One of the most frequently asked questions I get at conferences and by email is to do with how an expat can make a living overseas.
The most common way folks want to try is by doing what we do here at Live and Invest Overseas every day—writing.
Freelance writing—whether it’s on travel, living overseas, food and wine, flora and fauna, or wherever your expertise lies—can be one of the easiest ways to make money remotely. It’s also one of the most liberating careers to foster, because you can pick it up and drop it as you like, you can do it from anywhere in the world, and you can tailor it to your own interests.
But how do you get started?
One freelance writer I know makes money from content writing—one of the easiest ways to break in. He put together such an exceptional guide on how to make a living from this (which will appear in full in the July issue of Overseas Living Letter) that I wanted to share some highlights from it with you…
How To Make A Living Overseas As A Content Writer
By Misael Lizarraga
1. Find Your Niche
The most important step to launching your content-creation business is deciding what to write about. The good news is your specialization options are unlimited. There’s nothing stopping you from creating a blog about the socioeconomic effects of sea monkeys if that’s your cup of tea.
However, if you want to sustain yourself from your writing niche, I suggest you choose your topic by answering these three questions:
- What are you interested in?
- Which of those topics have demand?
- Which of those topics will people pay you to write about?
2. Know What To Expect
Freelance content writers typically charge a per-word fee or a per-project fee. Regardless of the billing method, how much a writer can charge depends on a multitude of factors, such as experience, writing niche, negotiation skills, geographic location, and, most important, reputation.
In my time as a writer, I’ve seen writing fees ranging from 1 cent per word to US$2 dollars per word. For an idea of how much money you could be making, top-tier freelance writers make over six figures a year, with some writers earning the equivalent of US$250 an hour.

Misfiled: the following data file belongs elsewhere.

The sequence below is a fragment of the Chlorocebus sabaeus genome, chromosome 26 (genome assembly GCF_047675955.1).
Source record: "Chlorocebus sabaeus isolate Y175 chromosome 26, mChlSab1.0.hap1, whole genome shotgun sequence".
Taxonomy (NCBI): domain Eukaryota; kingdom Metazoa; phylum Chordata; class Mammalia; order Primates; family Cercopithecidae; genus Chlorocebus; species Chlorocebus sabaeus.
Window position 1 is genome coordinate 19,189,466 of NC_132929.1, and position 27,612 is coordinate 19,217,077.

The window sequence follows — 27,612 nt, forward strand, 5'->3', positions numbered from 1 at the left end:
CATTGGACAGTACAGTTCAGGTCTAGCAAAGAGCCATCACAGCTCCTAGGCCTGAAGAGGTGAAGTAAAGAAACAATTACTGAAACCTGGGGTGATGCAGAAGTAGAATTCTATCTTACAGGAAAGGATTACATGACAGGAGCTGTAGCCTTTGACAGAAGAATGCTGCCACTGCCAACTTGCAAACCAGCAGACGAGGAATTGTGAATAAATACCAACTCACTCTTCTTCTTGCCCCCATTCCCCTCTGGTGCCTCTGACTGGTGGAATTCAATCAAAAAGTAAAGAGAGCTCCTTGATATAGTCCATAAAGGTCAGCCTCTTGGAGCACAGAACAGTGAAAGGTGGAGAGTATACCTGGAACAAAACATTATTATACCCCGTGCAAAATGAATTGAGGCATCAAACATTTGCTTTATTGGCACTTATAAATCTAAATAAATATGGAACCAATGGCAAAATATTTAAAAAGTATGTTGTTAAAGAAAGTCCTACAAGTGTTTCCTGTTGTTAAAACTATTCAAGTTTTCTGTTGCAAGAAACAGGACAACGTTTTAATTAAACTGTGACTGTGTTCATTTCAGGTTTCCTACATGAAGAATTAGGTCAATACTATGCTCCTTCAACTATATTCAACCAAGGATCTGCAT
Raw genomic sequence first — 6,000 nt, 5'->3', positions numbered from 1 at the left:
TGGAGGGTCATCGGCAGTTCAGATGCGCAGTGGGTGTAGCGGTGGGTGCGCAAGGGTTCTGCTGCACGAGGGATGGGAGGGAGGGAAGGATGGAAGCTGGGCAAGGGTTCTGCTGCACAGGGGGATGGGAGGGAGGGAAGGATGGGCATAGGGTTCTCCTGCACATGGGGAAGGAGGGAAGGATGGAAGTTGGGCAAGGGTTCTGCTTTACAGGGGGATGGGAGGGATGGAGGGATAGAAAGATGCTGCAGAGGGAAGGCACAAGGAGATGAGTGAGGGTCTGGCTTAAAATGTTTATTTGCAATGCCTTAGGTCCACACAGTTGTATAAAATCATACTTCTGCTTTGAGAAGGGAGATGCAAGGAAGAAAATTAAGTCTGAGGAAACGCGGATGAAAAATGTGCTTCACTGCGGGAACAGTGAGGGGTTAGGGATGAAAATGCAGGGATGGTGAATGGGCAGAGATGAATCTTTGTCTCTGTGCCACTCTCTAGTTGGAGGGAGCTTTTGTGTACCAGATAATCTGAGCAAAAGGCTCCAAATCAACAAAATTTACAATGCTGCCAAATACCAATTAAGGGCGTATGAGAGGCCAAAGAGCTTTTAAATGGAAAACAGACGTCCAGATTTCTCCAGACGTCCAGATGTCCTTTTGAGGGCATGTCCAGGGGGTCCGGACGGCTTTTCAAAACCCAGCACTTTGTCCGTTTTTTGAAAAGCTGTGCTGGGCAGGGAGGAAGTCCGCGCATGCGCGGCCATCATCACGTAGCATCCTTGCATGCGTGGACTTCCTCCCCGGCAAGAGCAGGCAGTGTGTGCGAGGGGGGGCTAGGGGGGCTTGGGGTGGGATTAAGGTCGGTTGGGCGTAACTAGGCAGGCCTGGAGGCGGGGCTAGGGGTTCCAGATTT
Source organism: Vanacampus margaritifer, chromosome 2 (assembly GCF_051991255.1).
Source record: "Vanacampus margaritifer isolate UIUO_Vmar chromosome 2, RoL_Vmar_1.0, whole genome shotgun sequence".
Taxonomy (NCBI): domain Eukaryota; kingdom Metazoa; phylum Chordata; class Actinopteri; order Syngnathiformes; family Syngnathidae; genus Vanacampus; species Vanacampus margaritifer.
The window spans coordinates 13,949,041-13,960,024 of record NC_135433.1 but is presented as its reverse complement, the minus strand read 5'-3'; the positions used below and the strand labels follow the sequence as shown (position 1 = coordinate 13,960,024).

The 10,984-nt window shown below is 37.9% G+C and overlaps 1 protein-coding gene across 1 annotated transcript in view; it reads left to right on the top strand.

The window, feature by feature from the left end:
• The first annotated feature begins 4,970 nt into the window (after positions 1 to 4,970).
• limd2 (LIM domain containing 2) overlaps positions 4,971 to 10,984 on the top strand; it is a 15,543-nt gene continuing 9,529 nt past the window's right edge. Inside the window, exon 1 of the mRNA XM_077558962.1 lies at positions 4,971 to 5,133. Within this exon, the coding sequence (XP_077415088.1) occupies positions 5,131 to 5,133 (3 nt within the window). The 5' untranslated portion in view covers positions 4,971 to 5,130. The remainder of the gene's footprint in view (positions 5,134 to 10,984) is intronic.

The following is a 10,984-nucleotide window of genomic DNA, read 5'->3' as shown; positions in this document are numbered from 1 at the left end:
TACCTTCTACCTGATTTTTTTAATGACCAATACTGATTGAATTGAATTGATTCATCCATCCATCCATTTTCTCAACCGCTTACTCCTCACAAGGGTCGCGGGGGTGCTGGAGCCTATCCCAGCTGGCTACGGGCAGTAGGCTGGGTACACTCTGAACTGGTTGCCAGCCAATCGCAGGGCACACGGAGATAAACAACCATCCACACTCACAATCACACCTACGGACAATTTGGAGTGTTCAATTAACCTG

For first-time writers living abroad, I suggest charging 5 cents per word, which is the equivalent of earning US$50 for a 1,000-word article. If you’re willing to hustle and take the time to polish your writing skills, it won’t be long before you have the track record and experience needed to justify a higher writing fee.
3. Identify Your Clients
An excellent tool to help you identify your customers is a client persona.
If you’ve ever seen a cop show, a client persona is like an artist’s rendering of a suspect. In your case, it’s what your perfect client looks like. Just like a detective creates a sketch of the suspect by asking witnesses, checking camera footage, and running forensic tests, you should build a client persona by making a list of your client’s identifying features.
Details to add to your client persona include the client’s age, gender, location, goals, values, job roles, challenges, pain points, and their role in making hiring and purchasing decisions. HubSpot offers several client-persona templates you can use, and you can google “client persona templates” to find more examples.